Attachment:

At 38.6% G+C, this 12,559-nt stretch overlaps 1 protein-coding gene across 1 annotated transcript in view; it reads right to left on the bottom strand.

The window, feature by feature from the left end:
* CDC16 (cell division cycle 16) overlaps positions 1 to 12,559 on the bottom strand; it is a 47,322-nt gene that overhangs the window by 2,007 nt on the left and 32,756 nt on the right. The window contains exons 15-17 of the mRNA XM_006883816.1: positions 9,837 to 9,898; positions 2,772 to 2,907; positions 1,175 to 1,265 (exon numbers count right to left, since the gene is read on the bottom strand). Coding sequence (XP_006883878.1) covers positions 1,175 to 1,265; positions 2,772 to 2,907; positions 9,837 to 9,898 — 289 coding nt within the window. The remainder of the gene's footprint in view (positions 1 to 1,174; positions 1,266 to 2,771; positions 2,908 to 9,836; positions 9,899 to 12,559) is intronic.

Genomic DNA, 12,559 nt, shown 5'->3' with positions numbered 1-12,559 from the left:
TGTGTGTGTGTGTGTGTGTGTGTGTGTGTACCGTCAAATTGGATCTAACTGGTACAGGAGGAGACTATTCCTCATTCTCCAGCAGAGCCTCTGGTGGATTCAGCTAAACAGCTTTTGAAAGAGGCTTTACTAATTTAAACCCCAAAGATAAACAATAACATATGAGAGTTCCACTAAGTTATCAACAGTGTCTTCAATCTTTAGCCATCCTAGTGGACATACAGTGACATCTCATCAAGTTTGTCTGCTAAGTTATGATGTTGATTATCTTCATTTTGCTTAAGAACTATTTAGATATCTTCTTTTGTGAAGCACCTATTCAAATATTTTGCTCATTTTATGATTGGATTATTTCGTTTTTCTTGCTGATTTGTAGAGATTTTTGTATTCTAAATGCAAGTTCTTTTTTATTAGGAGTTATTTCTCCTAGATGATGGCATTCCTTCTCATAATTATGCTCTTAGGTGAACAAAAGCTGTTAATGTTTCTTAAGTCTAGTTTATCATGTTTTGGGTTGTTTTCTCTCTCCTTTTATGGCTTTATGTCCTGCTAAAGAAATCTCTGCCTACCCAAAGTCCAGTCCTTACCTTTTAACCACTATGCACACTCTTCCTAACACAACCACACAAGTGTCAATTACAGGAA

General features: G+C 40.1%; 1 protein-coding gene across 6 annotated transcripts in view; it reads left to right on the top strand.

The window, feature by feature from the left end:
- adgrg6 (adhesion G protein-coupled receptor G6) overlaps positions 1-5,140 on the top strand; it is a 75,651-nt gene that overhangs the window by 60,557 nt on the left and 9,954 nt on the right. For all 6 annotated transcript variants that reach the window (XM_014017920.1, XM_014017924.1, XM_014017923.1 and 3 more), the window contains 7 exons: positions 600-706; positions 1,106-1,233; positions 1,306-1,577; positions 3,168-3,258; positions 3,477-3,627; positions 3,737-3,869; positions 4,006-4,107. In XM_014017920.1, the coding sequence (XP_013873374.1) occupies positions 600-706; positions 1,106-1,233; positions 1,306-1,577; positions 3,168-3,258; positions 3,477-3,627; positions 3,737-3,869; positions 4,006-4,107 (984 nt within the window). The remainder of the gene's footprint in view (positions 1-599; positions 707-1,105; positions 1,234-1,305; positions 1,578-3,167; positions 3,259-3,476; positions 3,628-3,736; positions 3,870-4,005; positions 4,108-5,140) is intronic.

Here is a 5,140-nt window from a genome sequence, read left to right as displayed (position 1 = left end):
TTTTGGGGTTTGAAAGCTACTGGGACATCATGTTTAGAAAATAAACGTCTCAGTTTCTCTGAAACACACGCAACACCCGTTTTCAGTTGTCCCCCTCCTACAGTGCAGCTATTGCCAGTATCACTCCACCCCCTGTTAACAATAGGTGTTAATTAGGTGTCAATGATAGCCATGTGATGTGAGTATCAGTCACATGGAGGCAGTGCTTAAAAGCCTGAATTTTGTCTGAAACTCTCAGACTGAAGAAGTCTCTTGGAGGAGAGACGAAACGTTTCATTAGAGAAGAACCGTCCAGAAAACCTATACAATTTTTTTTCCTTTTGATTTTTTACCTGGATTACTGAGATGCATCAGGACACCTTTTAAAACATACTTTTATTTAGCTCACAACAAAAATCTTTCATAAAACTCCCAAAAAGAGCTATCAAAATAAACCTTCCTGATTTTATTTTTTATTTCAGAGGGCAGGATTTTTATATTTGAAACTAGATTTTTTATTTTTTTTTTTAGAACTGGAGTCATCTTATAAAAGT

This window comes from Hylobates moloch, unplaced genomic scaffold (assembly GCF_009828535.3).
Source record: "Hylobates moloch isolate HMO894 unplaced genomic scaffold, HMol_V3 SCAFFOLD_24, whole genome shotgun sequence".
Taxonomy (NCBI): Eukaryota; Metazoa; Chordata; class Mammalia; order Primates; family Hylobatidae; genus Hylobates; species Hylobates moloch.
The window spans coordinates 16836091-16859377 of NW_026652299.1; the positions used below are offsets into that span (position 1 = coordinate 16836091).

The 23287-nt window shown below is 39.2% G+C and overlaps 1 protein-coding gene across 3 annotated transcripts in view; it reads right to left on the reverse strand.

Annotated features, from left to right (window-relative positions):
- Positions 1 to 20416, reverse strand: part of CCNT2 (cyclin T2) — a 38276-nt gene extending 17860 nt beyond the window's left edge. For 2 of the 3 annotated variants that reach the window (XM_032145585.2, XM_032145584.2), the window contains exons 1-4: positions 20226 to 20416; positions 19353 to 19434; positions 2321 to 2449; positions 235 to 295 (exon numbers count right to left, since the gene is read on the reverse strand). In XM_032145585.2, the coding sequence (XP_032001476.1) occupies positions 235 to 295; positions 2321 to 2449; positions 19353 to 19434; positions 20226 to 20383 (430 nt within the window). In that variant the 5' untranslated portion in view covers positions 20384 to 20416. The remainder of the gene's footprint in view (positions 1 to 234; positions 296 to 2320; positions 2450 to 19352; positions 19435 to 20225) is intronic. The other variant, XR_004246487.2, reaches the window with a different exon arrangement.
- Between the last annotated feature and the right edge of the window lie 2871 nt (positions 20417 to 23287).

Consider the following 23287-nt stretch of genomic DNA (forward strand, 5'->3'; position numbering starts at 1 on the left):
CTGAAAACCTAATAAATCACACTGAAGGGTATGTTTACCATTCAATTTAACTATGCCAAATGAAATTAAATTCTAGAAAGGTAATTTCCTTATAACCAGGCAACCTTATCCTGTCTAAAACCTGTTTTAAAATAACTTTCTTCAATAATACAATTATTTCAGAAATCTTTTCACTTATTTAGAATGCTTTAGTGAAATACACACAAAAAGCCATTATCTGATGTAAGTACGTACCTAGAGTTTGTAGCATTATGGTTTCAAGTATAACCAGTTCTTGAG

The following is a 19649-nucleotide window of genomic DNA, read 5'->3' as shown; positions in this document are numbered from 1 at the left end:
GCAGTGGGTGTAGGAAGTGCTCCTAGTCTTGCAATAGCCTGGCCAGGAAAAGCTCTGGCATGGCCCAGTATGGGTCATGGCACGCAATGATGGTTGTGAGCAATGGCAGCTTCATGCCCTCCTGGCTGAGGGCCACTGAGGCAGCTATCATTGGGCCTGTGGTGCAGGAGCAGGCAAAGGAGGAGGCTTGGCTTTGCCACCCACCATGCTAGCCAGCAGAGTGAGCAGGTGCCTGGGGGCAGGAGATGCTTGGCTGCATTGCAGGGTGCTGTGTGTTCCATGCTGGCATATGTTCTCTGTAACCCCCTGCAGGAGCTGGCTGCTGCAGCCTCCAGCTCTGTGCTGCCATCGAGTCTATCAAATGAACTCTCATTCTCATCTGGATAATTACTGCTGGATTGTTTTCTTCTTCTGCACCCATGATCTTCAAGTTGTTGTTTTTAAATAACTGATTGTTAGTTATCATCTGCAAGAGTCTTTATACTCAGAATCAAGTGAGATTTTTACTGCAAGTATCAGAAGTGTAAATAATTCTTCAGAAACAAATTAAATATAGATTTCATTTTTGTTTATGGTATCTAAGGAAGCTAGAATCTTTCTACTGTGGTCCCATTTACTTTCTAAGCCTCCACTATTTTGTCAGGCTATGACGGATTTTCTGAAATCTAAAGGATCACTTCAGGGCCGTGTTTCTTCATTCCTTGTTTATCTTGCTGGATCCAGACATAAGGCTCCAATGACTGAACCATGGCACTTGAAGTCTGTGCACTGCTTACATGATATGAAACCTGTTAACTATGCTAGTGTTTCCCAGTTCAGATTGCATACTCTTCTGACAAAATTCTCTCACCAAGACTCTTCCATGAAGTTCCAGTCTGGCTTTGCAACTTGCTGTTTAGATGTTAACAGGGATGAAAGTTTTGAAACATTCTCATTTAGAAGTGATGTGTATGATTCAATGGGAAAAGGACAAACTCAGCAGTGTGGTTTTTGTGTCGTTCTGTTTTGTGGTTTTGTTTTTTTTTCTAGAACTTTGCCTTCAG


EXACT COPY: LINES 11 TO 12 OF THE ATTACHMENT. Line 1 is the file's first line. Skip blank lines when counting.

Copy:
This window comes from Hylobates moloch, unplaced genomic scaffold (assembly GCF_009828535.3).
Source record: "Hylobates moloch isolate HMO894 unplaced genomic scaffold, HMol_V3 SCAFFOLD_24, whole genome shotgun sequence".